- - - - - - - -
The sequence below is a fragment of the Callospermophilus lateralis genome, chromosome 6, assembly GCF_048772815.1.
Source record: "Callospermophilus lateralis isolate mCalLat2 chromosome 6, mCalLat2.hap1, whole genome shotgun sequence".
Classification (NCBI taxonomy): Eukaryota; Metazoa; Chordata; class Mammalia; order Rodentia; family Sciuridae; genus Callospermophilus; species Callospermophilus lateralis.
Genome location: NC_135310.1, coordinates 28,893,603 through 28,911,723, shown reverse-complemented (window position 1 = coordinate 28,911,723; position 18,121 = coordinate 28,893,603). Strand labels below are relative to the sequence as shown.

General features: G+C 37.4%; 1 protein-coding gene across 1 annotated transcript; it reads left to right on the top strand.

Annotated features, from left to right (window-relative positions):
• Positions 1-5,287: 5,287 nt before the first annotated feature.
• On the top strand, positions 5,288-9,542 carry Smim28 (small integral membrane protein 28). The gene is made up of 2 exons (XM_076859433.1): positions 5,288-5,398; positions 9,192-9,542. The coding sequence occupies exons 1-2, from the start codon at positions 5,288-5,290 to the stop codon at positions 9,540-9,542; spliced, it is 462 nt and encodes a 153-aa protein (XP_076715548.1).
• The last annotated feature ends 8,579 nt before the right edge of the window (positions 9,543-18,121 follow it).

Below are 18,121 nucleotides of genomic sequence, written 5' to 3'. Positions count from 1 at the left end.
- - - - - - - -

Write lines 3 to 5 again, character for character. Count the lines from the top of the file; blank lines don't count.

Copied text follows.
Classification (NCBI taxonomy): Eukaryota; Metazoa; Chordata; class Mammalia; order Rodentia; family Sciuridae; genus Callospermophilus; species Callospermophilus lateralis.
Genome location: NC_135310.1, coordinates 28,893,603 through 28,911,723, shown reverse-complemented (window position 1 = coordinate 28,911,723; position 18,121 = coordinate 28,893,603). Strand labels below are relative to the sequence as shown.

General features: G+C 37.4%; 1 protein-coding gene across 1 annotated transcript; it reads left to right on the top strand.